God save the Queen! A serene and graceful, reassuring presence

Well I did my bit for the Queen’s Diamond Jubilee celebrations.

Granted, I didn’t MC the pageant on the Thames but entertaining 180 four to seven-year-olds for a couple of hours is surely worthy of a mention in despatches.

I was the DJ at a disco at the school my daughters attend.

The assembly hall was resplendent with bunting, balloons and the obligatory Union Flags which we had put up the night before.

To cap it off there was a huge picture of a smiling Her Majesty and two Corgis (who may or may not have been smiling) on the projector screen.

It was almost as if the Queen was watching over proceedings with wry amusement as the youngsters – drunk with excitement – jigged about to tunes from One Direction and other bands I’ve never heard of.

Many were dressed for the occasion in red, white and blue and so I had suggested we get them all together for a souvenir photograph.

This involved yours truly, wearing a Captain Britain T-shirt, presumably breaching Health & Safety rules by climbing on to the school roof – much to the amusement of everyone in the playground below.

The teachers tried valiantly to herd the children into the shape of a ‘6’ and a ‘0’ to mark the Jubilee but, in the end, the ‘o’ in the six sort of vanished so the picture is rather ambiguous in that it could be read as ‘Go’.

Still, I suppose it’s the thought that counts when you are hundreds of a miles away from the capital.

At one point during the disco I sat on a little bench with one lad from the reception class.

“Have you had a good day, mate?” I asked him.

Cake crumbs round his mouth and icing oozing through his teeth as he smiled, he replied: “This has been the best day of my life.”

When a five-year-old says that to you, it’s hard to argue.

So while many of the children may not have fully appreciated the significance of the Queen’s milestone, they knew she was reason we were celebrating and they had a damn good time nonetheless.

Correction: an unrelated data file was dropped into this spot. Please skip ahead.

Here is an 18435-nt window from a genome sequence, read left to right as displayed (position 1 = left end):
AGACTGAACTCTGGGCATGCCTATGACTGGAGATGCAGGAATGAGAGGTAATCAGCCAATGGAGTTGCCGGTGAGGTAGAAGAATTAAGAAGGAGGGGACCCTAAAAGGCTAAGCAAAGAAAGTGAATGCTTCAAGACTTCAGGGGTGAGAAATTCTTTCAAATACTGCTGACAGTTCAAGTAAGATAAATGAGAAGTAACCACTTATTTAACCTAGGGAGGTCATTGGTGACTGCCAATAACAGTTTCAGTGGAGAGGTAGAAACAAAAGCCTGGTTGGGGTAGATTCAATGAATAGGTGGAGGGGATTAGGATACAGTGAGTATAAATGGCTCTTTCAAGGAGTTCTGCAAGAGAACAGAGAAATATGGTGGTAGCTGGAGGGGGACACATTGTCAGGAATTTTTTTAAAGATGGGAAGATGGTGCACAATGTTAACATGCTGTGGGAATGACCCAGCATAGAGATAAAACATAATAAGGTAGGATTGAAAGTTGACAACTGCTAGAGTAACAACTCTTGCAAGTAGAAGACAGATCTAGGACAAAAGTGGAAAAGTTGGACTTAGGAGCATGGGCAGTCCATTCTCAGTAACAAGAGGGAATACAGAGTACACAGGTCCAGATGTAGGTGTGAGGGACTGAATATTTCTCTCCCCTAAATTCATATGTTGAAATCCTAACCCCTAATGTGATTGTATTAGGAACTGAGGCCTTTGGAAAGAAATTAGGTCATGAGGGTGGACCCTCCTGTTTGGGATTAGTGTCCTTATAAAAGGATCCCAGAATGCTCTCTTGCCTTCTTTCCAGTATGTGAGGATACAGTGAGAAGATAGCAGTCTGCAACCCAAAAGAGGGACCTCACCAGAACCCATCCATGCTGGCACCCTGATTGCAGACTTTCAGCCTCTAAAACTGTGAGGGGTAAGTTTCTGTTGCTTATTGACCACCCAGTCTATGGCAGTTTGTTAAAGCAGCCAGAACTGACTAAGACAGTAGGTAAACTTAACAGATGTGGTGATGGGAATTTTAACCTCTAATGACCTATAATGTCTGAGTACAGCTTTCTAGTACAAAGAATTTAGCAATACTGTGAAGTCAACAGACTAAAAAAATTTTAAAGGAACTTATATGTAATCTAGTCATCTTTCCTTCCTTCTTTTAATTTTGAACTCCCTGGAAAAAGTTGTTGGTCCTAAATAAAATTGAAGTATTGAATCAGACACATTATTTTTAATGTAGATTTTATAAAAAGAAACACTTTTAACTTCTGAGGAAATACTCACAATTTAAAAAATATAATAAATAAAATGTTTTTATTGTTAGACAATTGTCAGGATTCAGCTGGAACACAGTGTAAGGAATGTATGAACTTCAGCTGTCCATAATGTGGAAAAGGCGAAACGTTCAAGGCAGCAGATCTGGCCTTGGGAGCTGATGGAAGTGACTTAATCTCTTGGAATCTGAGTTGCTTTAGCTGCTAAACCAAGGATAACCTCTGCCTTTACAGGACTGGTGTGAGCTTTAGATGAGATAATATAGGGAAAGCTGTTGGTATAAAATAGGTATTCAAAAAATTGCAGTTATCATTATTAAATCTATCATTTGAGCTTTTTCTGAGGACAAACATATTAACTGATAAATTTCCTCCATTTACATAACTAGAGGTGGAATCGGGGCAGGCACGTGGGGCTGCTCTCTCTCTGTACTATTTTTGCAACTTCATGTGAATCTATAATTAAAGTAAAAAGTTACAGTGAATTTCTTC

I’ve still got my Silver Jubilee mug and coins (or rather, my mum has) and I’ll make sure my Lois and Mina keep souvenirs.

Between the Olympic Torch Relay, the Diamond Jubilee celebrations, the European Championships and the Olympics proper, I reckon we’ll have flag fatigue come the end of the month.
But for now, at least, the sense of occasion is carrying us along.

That is what prompted me to pitch a gazebo up in the rain at the local park and join scores of families for a Diamond Jubilee picnic.

Card-carrying monarchist that I am, I defy anyone to say these celebrations haven’t generated a genuine collective pride – a coming together only usually associated with wartime or great sporting triumphs.

This IS something special. There has been a real frisson in the air – a sense of history in the making.

The monarchy may cost taxpayers millions of pounds each year but I believe we are infinitely richer – both financially and culturally – for having one.

For the Queen’s reign to have lasted 60 years is remarkable in itself.

But what is far more remarkable is the way in which Her Majesty has conducted herself during those tumultuous six decades.

For me, the Queen has been a serene anchor of the establishment while many other institutions have fallen from grace.

While other royals have embarrassed themselves, while MPs have been ripping us off or getting into bed with media moguls and/or the police, Her Majesty has remained serenely aloof – untainted by these many scandals.

Time is indeed a great healer and the time served by Queen Elizabeth has papered over some of the cracks which could have irrevocably damaged the House of Windsor.

Whether it be the state opening of Parliament, the Trooping of the Colours, the hosting of U.S. Presidents or the Christmas Day message on TV as we all slump on to sofas stuffed with turkey, Her Majesty is a constant, reassuring presence.

She is, in many ways, our final link with the dark days of the Second World War and, with her ultimate passing – and that of a very special generation – I think we lose something very precious.

Social commentators have talked endlessly in recent days about Britishness and what it means to live in, or come from, these relatively insignificant islands which have ever been a cultural melting-pot.

I would suggest that to be British you must be able to moan about having things which people from many other nations would give their right arms for right now. Like the Pound.